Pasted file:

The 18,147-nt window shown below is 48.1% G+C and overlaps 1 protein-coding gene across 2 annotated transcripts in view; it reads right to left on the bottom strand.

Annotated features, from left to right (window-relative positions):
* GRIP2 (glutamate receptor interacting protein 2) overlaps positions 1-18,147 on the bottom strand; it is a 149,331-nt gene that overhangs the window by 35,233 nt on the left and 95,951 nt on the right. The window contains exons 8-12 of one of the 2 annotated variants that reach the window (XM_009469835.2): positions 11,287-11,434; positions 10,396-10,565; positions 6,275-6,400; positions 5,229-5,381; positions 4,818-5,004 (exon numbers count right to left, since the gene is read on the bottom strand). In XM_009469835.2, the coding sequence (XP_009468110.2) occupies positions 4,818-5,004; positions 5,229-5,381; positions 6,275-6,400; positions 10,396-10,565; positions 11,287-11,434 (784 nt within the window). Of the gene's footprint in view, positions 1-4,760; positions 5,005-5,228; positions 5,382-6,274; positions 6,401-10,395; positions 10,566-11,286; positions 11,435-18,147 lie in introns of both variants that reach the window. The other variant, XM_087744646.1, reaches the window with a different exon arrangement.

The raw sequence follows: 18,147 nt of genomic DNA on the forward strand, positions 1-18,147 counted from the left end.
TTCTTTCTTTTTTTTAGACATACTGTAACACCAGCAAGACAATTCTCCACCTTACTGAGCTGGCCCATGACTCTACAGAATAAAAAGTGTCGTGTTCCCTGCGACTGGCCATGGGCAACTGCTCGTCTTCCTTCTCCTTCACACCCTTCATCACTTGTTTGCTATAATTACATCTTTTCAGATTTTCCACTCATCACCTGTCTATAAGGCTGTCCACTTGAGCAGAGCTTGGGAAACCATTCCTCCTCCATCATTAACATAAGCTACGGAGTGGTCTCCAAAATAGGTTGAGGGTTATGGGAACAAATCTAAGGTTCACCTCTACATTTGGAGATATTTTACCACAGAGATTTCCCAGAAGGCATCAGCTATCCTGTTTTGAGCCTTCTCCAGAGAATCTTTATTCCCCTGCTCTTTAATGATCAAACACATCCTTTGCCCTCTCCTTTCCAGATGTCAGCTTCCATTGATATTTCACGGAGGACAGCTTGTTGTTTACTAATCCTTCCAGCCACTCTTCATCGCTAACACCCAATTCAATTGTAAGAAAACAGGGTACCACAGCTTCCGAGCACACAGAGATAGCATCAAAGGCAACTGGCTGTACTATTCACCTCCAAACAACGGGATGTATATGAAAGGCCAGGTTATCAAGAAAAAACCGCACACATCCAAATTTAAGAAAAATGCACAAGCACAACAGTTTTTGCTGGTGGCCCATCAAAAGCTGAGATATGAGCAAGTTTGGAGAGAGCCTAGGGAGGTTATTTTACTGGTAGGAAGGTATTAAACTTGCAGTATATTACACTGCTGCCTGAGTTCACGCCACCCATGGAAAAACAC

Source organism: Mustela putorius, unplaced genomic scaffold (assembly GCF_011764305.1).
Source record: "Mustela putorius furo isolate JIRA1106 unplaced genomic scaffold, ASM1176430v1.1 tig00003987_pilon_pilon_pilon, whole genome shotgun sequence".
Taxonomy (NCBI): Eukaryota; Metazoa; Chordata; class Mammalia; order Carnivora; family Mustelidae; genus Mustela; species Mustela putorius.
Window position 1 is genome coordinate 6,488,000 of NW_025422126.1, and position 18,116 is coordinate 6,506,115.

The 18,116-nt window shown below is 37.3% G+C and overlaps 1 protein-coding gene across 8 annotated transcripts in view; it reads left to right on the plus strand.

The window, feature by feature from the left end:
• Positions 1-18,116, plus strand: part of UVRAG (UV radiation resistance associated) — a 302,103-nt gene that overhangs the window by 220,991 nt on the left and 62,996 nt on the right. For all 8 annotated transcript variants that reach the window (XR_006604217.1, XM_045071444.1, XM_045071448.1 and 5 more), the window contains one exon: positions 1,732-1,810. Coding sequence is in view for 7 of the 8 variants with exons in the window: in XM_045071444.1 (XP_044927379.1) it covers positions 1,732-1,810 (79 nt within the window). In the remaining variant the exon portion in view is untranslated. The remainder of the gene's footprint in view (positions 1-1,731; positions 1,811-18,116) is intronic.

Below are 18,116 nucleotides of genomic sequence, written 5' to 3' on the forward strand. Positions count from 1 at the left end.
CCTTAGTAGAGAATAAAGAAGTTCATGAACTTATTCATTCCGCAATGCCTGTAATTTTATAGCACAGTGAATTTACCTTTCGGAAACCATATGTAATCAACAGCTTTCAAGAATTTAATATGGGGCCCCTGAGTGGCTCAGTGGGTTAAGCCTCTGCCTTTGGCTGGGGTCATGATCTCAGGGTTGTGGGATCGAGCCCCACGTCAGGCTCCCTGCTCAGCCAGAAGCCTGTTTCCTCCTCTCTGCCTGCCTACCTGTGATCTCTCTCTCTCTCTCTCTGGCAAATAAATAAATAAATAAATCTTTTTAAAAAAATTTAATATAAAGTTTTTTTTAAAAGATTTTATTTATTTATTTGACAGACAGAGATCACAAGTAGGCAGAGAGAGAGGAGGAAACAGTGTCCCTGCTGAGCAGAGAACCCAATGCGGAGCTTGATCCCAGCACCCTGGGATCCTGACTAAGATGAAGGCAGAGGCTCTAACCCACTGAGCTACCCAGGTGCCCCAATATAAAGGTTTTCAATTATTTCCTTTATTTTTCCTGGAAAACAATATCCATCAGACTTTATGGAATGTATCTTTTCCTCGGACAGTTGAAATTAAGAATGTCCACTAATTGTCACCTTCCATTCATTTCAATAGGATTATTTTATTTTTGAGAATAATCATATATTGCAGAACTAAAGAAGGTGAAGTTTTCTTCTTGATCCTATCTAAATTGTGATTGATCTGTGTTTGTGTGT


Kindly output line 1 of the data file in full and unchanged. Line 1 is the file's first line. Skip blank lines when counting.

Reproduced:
The 18,147-nt window shown below is 48.1% G+C and overlaps 1 protein-coding gene across 2 annotated transcripts in view; it reads right to left on the bottom strand.